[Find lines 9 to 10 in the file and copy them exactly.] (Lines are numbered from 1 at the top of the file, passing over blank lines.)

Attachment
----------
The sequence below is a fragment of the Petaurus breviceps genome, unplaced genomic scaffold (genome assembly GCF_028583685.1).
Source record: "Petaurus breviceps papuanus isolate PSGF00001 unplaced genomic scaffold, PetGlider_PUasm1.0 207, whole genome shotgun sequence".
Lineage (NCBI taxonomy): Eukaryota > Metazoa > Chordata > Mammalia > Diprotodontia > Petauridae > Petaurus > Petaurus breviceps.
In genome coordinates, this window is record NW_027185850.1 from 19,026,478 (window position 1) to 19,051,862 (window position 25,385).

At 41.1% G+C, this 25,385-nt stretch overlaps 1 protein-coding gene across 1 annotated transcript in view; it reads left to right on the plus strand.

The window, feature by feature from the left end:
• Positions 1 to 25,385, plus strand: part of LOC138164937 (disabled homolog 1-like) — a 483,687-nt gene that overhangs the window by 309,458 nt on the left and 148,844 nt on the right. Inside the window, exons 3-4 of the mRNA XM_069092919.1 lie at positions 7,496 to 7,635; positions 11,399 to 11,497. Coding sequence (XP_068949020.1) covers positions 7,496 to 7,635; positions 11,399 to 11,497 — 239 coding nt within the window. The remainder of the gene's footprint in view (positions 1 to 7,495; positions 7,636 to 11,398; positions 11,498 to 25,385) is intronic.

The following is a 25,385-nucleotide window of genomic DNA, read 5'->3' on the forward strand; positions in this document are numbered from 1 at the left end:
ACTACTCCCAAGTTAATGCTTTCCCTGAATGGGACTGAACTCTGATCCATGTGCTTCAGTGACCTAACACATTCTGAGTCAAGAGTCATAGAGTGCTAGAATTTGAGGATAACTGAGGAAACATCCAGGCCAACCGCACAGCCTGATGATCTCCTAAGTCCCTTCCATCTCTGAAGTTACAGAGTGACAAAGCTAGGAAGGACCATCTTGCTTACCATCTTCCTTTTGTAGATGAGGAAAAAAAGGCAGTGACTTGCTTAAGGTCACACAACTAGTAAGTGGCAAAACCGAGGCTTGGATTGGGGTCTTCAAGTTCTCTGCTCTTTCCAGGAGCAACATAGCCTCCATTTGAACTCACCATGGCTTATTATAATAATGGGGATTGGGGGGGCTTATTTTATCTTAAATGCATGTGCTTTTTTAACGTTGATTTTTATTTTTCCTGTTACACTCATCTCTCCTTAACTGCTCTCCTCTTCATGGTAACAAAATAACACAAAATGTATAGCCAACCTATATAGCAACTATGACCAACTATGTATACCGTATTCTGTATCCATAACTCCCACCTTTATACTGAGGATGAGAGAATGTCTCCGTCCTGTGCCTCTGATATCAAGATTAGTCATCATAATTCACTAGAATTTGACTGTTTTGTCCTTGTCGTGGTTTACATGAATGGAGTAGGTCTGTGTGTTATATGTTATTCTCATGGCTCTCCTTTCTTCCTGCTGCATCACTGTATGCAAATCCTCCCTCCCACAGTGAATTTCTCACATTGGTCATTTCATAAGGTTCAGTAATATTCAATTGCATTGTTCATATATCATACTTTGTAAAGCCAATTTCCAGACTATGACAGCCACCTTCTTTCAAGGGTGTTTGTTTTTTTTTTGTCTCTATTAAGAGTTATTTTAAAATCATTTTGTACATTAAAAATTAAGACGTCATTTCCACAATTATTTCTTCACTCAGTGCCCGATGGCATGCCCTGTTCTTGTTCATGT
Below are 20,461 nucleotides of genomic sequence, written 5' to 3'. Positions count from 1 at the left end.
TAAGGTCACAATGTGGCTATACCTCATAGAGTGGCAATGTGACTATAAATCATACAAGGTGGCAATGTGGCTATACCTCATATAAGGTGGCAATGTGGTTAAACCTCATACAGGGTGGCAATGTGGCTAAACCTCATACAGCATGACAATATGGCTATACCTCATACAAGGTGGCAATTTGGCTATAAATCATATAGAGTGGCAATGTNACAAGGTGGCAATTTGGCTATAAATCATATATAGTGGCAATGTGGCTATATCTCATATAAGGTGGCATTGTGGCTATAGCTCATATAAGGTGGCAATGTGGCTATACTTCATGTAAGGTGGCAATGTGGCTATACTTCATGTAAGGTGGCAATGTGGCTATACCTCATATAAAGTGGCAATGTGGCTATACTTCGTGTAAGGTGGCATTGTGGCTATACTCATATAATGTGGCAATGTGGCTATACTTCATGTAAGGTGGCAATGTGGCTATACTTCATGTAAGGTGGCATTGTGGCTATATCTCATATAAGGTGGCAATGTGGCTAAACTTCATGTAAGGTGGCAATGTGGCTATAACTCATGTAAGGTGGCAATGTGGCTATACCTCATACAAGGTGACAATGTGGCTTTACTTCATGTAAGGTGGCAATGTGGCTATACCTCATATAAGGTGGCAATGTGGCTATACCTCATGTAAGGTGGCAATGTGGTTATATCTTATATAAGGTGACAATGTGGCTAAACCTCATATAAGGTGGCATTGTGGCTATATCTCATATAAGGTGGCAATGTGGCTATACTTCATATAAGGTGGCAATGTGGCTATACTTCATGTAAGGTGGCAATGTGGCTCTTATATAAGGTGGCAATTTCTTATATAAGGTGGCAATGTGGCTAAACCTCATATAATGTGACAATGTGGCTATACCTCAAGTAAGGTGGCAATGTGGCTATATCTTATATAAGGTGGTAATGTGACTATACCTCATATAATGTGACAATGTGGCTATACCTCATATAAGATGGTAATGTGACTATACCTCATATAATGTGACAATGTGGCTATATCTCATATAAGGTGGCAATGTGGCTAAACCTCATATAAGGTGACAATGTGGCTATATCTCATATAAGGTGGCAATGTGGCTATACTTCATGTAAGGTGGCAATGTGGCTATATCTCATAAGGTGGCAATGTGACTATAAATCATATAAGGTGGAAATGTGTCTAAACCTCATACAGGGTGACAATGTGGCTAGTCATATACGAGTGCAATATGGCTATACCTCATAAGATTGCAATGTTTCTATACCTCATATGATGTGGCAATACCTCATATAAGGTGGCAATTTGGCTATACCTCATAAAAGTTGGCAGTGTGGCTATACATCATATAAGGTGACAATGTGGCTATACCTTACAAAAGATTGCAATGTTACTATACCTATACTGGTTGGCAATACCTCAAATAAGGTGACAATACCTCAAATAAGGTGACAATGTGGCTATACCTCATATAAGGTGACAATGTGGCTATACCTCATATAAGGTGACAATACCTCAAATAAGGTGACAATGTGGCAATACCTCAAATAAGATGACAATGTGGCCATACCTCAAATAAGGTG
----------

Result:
ACTACTCCCAAGTTAATGCTTTCCCTGAATGGGACTGAACTCTGATCCATGTGCTTCAGTGACCTAACACATTCTGAGTCAAGAGTCATAGAGTGCTAGAATTTGAGGATAACTGAGGAAACATCCAGGCCAACCGCACAGCCTGATGATCTCCTAAGTCCCTTCCATCTCTGAAGTTACAGAGTGACAAAGCTAGGAAGGACCATCTTGCTTACCATCTTCCTTTTGTAGATGAGGAAAAAAAGGCAGTGACTTGCTTAAGGTCACACAACTAGTAAGTGGCAAAACCGAGGCTTGGATTGGGGTCTTCAAGTTCTCTGCTCTTTCCAGGAGCAACATAGCCTCCATTTGAACTCACCATGGCTTATTATAATAATGGGGATTGGGGGGGCTTATTTTATCTTAAATGCATGTGCTTTTTTAACGTTGATTTTTATTTTTCCTGTTACACTCATCTCTCCTTAACTGCTCTCCTCTTCATGGTAACAAAATAACACAAAATGTATAGCCAACCTATATAGCAACTATGACCAACTATGTATACCGTATTCTGTATCCATAACTCCCACCTTTATACTGAGGATGAGAGAATGTCTCCGTCCTGTGCCTCTGATATCAAGATTAGTCATCATAATTCACTAGAATTTGACTGTTTTGTCCTTGTCGTGGTTTACATGAATGGAGTAGGTCTGTGTGTTATATGTTATTCTCATGGCTCTCCTTTCTTCCTGCTGCATCACTGTATGCAAATCCTCCCTCCCACAGTGAATTTCTCACATTGGTCATTTCATAAGGTTCAGTAATATTCAATTGCATTGTTCATATATCATACTTTGTAAAGCCAATTTCCAGACTATGACAGCCACCTTCTTTCAAGGGTGTTTGTTTTTTTTTTGTCTCTATTAAGAGTTATTTTAAAATCATTTTGTACATTAAAAATTAAGACGTCATTTCCACAATTATTTCTTCACTCAGTGCCCGATGGCATGCCCTGTTCTTGTTCATGT
Below are 20,461 nucleotides of genomic sequence, written 5' to 3'. Positions count from 1 at the left end.